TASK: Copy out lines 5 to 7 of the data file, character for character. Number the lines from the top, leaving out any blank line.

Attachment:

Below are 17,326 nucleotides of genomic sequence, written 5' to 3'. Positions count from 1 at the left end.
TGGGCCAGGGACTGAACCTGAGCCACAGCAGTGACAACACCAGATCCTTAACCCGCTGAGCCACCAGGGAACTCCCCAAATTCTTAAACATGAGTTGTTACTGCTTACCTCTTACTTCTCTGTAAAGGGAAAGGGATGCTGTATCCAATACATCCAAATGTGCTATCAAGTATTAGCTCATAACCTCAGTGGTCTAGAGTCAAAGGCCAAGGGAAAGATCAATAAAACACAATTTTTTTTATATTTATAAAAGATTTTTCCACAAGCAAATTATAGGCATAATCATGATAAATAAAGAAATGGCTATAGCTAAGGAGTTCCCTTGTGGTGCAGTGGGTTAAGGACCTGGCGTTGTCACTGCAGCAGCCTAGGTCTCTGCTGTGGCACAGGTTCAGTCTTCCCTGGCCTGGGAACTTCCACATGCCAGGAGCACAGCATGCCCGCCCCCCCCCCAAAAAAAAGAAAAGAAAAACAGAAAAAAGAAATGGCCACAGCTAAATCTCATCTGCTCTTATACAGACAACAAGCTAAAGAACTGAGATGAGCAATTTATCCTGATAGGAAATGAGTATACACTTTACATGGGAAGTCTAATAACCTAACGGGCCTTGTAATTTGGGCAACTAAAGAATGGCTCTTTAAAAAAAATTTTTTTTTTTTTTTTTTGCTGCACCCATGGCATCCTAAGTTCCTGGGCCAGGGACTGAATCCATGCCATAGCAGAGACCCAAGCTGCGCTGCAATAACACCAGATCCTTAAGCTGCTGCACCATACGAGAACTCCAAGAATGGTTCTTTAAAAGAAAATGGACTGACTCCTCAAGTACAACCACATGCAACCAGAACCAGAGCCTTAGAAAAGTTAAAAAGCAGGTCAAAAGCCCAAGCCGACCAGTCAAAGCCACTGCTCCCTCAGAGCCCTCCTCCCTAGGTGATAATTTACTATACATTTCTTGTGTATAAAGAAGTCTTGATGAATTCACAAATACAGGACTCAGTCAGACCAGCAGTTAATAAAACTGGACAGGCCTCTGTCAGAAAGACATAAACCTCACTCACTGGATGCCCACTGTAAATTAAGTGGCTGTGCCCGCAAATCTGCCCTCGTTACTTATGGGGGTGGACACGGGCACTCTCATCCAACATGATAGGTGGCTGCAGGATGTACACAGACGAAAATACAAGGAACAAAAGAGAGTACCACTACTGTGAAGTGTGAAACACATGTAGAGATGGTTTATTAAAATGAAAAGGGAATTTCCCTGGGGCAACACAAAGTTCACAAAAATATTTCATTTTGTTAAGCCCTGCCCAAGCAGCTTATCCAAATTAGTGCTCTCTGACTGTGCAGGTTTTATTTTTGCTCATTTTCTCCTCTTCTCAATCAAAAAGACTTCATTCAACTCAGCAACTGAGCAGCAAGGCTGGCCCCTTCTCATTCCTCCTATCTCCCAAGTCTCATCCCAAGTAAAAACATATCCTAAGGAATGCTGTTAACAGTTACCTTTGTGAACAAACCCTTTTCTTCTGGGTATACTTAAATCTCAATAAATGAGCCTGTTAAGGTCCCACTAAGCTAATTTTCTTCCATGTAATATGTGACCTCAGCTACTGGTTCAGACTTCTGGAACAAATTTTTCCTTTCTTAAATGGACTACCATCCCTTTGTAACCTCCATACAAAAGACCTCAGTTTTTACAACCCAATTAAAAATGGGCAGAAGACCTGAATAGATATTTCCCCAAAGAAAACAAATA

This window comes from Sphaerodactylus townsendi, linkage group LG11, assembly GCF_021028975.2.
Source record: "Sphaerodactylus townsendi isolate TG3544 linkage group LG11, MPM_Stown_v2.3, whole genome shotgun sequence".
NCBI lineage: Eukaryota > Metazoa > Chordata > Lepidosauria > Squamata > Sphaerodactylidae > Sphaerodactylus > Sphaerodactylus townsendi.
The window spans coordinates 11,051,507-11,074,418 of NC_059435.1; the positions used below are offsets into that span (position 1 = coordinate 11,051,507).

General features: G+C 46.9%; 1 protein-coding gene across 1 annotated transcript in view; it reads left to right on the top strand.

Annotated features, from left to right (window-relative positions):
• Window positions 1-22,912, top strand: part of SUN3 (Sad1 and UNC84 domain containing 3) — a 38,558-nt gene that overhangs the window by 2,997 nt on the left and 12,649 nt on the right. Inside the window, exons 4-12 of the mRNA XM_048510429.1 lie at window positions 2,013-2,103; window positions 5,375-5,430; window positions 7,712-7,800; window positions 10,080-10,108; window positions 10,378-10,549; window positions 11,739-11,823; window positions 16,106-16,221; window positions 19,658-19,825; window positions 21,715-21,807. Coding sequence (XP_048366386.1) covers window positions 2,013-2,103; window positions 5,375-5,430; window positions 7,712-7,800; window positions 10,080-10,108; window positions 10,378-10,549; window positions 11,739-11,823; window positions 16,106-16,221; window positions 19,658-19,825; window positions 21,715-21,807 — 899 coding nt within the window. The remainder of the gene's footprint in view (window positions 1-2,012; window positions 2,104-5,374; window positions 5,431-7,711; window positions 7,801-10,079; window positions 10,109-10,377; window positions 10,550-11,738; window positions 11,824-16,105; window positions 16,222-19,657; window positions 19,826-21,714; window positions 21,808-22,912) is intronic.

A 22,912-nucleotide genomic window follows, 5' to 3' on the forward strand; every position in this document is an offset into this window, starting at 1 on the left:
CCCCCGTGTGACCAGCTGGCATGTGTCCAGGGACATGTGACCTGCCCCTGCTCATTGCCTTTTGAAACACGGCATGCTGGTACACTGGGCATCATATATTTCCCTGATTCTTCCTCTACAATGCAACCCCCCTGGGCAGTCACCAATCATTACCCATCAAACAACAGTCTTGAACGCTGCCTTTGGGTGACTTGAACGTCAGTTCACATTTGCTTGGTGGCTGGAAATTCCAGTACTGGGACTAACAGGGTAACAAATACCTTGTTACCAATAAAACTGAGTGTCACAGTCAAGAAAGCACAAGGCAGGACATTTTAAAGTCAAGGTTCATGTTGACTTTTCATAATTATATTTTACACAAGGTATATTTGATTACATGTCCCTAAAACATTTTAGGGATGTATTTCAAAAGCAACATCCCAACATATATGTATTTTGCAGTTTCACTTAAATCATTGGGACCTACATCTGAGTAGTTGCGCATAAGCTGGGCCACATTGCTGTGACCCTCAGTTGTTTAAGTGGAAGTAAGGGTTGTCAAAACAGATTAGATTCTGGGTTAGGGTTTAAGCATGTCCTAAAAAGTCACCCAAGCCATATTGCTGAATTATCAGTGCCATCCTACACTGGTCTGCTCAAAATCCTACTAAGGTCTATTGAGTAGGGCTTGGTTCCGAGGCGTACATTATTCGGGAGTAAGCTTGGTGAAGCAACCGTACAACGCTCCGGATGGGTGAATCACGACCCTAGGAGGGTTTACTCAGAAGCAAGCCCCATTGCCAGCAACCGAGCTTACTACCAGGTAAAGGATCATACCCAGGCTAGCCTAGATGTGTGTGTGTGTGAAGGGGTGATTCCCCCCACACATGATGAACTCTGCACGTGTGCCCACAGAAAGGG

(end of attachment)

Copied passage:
NCBI lineage: Eukaryota > Metazoa > Chordata > Lepidosauria > Squamata > Sphaerodactylidae > Sphaerodactylus > Sphaerodactylus townsendi.
The window spans coordinates 11,051,507-11,074,418 of NC_059435.1; the positions used below are offsets into that span (position 1 = coordinate 11,051,507).

General features: G+C 46.9%; 1 protein-coding gene across 1 annotated transcript in view; it reads left to right on the top strand.